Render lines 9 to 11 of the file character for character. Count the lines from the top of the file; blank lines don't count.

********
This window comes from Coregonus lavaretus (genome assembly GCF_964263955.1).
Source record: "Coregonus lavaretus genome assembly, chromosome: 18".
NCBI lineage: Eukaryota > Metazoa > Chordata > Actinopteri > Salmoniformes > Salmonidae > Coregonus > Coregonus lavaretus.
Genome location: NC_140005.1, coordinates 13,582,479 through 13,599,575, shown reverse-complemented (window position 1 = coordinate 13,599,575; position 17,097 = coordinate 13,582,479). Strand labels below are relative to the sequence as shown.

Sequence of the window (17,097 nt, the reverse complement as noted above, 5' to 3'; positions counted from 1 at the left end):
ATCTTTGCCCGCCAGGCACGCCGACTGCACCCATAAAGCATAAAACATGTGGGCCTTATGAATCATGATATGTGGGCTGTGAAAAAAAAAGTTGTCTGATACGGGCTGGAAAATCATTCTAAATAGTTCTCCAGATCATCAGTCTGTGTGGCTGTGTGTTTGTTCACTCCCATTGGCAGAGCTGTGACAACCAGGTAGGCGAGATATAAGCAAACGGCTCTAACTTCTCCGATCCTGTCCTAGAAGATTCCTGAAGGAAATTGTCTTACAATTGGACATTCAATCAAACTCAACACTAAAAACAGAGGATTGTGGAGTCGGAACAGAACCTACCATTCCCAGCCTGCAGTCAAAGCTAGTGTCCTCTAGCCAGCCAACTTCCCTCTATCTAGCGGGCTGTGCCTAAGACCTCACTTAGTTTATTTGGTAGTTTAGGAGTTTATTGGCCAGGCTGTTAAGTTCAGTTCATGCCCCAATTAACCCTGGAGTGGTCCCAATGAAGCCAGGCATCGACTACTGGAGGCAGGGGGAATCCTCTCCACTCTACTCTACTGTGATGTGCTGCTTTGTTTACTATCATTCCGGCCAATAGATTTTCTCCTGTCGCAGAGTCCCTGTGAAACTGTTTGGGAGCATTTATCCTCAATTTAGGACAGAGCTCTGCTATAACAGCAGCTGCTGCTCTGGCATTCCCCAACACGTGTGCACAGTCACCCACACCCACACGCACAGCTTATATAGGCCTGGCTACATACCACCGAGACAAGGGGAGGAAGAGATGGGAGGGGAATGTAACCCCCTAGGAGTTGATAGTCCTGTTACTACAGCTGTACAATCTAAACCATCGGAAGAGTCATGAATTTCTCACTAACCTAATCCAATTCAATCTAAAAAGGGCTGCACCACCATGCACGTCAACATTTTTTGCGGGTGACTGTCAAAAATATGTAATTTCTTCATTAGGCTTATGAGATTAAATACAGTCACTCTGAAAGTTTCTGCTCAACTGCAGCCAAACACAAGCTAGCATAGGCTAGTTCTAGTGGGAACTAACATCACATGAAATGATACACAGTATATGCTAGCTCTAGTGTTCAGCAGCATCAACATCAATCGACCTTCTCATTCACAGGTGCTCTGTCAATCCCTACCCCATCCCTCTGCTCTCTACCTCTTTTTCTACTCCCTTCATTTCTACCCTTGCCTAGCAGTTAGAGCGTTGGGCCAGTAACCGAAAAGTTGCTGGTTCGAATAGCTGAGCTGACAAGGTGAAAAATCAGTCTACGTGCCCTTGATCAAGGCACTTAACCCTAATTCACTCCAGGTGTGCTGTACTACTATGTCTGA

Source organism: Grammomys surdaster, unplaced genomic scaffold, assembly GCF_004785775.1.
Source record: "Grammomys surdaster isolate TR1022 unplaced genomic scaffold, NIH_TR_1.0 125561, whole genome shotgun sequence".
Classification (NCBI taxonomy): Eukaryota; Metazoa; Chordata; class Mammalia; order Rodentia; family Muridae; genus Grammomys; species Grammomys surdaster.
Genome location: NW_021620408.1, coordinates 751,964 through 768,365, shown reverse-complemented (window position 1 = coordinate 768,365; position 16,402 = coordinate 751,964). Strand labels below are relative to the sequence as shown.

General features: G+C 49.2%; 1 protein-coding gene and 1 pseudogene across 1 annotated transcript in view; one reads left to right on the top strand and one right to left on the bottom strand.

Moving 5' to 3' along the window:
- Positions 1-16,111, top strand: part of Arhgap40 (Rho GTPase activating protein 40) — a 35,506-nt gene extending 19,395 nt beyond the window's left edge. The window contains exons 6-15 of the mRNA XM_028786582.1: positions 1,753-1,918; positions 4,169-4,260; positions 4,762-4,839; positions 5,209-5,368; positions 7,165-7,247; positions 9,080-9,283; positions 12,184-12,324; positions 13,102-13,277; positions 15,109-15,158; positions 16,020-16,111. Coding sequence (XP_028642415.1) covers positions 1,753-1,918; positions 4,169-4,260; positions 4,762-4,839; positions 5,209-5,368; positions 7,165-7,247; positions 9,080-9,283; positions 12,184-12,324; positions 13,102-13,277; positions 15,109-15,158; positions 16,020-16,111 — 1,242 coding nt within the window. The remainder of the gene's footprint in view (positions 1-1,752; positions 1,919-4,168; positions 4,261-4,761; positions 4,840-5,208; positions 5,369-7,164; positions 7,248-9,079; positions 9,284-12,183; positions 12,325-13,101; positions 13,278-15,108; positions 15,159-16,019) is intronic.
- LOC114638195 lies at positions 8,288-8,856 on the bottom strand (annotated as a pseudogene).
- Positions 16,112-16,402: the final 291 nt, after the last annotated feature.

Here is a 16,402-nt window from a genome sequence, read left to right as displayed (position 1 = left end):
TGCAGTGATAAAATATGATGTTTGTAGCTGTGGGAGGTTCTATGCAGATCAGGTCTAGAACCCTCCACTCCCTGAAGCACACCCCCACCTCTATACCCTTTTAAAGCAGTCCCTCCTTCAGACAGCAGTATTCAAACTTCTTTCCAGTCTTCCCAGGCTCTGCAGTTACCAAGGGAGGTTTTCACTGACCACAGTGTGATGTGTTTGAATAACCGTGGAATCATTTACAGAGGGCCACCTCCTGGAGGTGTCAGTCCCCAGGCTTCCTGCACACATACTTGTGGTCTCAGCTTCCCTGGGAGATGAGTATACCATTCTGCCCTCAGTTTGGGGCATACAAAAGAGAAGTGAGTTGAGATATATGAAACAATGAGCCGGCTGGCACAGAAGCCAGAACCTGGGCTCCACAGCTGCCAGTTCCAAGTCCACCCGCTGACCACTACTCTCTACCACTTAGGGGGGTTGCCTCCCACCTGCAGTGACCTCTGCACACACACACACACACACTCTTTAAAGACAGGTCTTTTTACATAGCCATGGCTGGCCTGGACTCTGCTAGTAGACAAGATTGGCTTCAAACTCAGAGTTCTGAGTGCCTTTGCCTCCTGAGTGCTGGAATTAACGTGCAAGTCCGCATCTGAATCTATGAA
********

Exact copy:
Classification (NCBI taxonomy): Eukaryota; Metazoa; Chordata; class Mammalia; order Rodentia; family Muridae; genus Grammomys; species Grammomys surdaster.
Genome location: NW_021620408.1, coordinates 751,964 through 768,365, shown reverse-complemented (window position 1 = coordinate 768,365; position 16,402 = coordinate 751,964). Strand labels below are relative to the sequence as shown.

General features: G+C 49.2%; 1 protein-coding gene and 1 pseudogene across 1 annotated transcript in view; one reads left to right on the top strand and one right to left on the bottom strand.